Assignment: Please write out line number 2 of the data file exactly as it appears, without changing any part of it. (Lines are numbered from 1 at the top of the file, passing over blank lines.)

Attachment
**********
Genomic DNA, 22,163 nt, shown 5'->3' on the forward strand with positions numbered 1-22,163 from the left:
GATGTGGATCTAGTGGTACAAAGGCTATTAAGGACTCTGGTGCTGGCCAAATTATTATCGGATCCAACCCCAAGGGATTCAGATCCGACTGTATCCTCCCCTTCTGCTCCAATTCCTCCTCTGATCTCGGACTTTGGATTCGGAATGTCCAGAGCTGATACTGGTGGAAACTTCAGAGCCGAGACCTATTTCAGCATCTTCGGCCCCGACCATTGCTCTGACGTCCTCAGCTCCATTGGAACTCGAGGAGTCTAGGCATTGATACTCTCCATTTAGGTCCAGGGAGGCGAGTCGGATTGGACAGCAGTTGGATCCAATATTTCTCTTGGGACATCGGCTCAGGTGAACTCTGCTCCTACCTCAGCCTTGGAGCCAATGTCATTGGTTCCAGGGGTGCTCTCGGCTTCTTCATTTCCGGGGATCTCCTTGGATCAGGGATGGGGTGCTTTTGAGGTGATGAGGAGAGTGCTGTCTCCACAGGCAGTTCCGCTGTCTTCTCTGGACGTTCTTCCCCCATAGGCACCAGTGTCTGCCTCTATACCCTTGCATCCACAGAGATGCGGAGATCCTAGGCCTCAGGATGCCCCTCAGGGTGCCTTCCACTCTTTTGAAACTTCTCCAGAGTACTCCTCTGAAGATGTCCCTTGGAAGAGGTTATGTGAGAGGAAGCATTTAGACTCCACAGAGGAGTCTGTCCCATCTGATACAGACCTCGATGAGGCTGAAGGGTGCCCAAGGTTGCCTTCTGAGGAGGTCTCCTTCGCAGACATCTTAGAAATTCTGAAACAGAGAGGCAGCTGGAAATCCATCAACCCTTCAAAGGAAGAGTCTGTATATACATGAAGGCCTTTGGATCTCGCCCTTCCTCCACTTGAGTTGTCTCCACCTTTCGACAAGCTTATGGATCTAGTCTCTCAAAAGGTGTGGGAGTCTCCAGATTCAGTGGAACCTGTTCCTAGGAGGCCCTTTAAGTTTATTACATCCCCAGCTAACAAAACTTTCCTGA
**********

GATGTGGATCTAGTGGTACAAAGGCTATTAAGGACTCTGGTGCTGGCCAAATTATTATCGGATCCAACCCCAAGGGATTCAGATCCGACTGTATCCTCCCCTTCTGCTCCAATTCCTCCTCTGATCTCGGACTTTGGATTCGGAATGTCCAGAGCTGATACTGGTGGAAACTTCAGAGCCGAGACCTATTTCAGCATCTTCGGCCCCGACCATTGCTCTGACGTCCTCAGCTCCATTGGAACTCGAGGAGTCTAGGCATTGATACTCTCCATTTAGGTCCAGGGAGGCGAGTCGGATTGGACAGCAGTTGGATCCAATATTTCTCTTGGGACATCGGCTCAGGTGAACTCTGCTCCTACCTCAGCCTTGGAGCCAATGTCATTGGTTCCAGGGGTGCTCTCGGCTTCTTCATTTCCGGGGATCTCCTTGGATCAGGGATGGGGTGCTTTTGAGGTGATGAGGAGAGTGCTGTCTCCACAGGCAGTTCCGCTGTCTTCTCTGGACGTTCTTCCCCCATAGGCACCAGTGTCTGCCTCTATACCCTTGCATCCACAGAGATGCGGAGATCCTAGGCCTCAGGATGCCCCTCAGGGTGCCTTCCACTCTTTTGAAACTTCTCCAGAGTACTCCTCTGAAGATGTCCCTTGGAAGAGGTTATGTGAGAGGAAGCATTTAGACTCCACAGAGGAGTCTGTCCCATCTGATACAGACCTCGATGAGGCTGAAGGGTGCCCAAGGTTGCCTTCTGAGGAGGTCTCCTTCGCAGACATCTTAGAAATTCTGAAACAGAGAGGCAGCTGGAAATCCATCAACCCTTCAAAGGAAGAGTCTGTATATACATGAAGGCCTTTGGATCTCGCCCTTCCTCCACTTGAGTTGTCTCCACCTTTCGACAAGCTTATGGATCTAGTCTCTCAAAAGGTGTGGGAGTCTCCAGATTCAGTGGAACCTGTTCCTAGGAGGCCCTTTAAGTTTATTACATCCCCAGCTAACAAAACTTTCCTGA